The Schnurs’ home in Hattiesburg was a large one, built for entertaining faculty and graduate students. But after visiting friends on the coast, they began shopping for a second home.
A few years after Jim’s 1997 retirement, they purchased a Bay St. Louis place in the Garden Isles neighborhood which they christened the Canal House. Jim revived rusty handyman skills and the couple spent years remodeling the home while dividing their time between Hattiesburg and the coast.
Looking to eventually downsize and move full-time to the coast, the Schnurs began shopping again, this time in Old Town. They were attracted to its charming historic district and proximity to shopping and restaurants. Mary Ann had only two priorities on her wish list – window boxes and a window seat.
When a 900-square-foot cottage next door to friends on Main Street became available, they didn’t hesitate, despite the diminutive size. They purchased it in 2005 and put the Canal house on the market.
But the Main Street cottage didn’t get its name until later that year when Katrina demolished most of the town. Despite the surrounding devastation, the Schnurs’ new home suffered relatively little damage. Hope still stood amid the ruins.
The couple says that neither thought twice about leaving Bay St. Louis, despite that their ties to the community were relatively new. Both rolled up their sleeves and began volunteering for those less fortunate. Jim even volunteered for the volunteers, performing for them as part of the Mississippi Coast Jazz Society.
“There was an esprit de corps that emerged here,” Jim says. “It was great to be a part of that. I never want another hurricane, but I wouldn’t have wanted to miss that.”
The Schnurs continued to divide time between Hattiesburg and the coast until 2014, when they moved to the Bay full time. Downsizing has been a challenge, but a 600-square-foot master suite addition to the back of the house has helped. Mary Ann now has her window seat and window boxes. Their most recent project converted a deck to a screened porch.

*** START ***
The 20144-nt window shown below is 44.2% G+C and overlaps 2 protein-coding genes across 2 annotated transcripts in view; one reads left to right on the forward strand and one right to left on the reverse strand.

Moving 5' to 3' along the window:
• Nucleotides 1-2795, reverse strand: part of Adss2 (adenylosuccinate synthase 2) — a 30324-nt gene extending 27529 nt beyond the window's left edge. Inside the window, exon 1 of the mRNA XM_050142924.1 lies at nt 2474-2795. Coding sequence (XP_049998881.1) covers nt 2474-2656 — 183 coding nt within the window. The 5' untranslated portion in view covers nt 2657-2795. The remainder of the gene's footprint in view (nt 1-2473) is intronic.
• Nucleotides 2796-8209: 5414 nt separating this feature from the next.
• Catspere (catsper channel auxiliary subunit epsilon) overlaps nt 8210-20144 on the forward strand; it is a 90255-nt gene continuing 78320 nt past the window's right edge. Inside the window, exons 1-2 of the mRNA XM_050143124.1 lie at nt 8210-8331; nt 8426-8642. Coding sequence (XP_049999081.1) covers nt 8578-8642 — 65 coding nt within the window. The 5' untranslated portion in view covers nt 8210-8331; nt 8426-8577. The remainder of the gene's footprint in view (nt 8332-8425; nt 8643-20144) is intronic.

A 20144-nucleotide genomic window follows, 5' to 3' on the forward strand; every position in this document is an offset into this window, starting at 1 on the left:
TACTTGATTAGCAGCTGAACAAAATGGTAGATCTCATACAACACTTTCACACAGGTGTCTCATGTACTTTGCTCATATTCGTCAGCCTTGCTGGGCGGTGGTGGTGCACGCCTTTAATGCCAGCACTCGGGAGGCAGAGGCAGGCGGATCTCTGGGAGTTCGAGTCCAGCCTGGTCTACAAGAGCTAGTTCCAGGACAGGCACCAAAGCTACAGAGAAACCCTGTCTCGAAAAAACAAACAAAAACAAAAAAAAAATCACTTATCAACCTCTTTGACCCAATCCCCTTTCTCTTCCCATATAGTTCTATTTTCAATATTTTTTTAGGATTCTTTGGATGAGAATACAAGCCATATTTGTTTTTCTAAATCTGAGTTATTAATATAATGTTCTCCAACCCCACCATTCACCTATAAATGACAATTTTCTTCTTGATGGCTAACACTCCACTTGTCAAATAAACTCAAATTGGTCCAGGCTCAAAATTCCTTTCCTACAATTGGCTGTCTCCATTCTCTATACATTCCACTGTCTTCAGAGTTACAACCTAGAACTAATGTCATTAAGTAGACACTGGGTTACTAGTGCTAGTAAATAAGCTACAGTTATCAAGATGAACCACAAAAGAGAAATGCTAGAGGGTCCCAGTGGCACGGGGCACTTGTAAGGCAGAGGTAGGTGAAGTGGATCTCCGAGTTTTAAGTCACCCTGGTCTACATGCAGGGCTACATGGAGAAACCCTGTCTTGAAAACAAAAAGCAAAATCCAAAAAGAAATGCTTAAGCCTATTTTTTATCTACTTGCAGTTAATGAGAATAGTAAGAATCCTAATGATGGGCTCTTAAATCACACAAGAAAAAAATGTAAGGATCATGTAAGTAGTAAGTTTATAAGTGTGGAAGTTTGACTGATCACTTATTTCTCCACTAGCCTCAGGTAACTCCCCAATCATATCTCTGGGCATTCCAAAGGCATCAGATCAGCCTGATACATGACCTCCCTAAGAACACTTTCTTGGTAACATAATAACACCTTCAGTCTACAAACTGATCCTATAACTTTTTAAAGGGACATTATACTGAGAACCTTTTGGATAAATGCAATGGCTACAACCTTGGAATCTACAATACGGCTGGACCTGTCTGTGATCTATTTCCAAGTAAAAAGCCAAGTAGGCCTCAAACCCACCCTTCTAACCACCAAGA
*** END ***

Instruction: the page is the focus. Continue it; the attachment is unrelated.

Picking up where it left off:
Mary Ann calls it the “Take Me Away” room and says the hot tub is large enough for them to lounge in it “toe to toe.” A wall of lush bamboo just outside filters light while providing optimum privacy.
The Schnurs admit storage at the cottage has been an issue, but they built in shelving and overhead cabinets into most of the rooms. Sofas open up into beds for guests, and tables expand to accommodate more diners. “You have to adjust your thinking to utilize a small space,” Jim advises.
But there’s always room for a tuba. After retirement, Jim began playing music again, a passion he’d tucked away during his career. This time around, he took to tuba instead of trumpet and joined a group at Southern.
He remembers the first time he played with the group: “I walked into the practice room; there were 12 tuba players and eight euphonium players. They were all music majors on scholarship. I tried to keep from making a fool of myself, but I just made a fool of myself.”
That did not dampen his enthusiasm. Jim says his passion now is playing tuba and string bass with the Mississippi Coast Stompers, a jazz/Dixieland standards group that will be celebrating its ninth year soon. They frequently play gigs, including a steady one at the Silver Slipper Casino’s champagne brunch (on the first and second Sundays of each month).
Mary Ann is musically inclined as well. The couple sang with Coast Chorale for 10 years (including a performance in Carnegie Hall), and recently, Jim gave her a ukulele for her birthday.
“I’m a late bloomer all the way around,” she quips. “Watching the Stompers play is like magic to me. They play with no written music, it’s just amazing.” It seems clear that she still swoons watching Jim play.
“Playing is what keeps this old man going,” Jim says, smiling. “And this fine woman.”
The fine woman meets his gaze and smiles in return.
“We’ve come a long way in our journey,” she says. And one understands she's not talking about miles.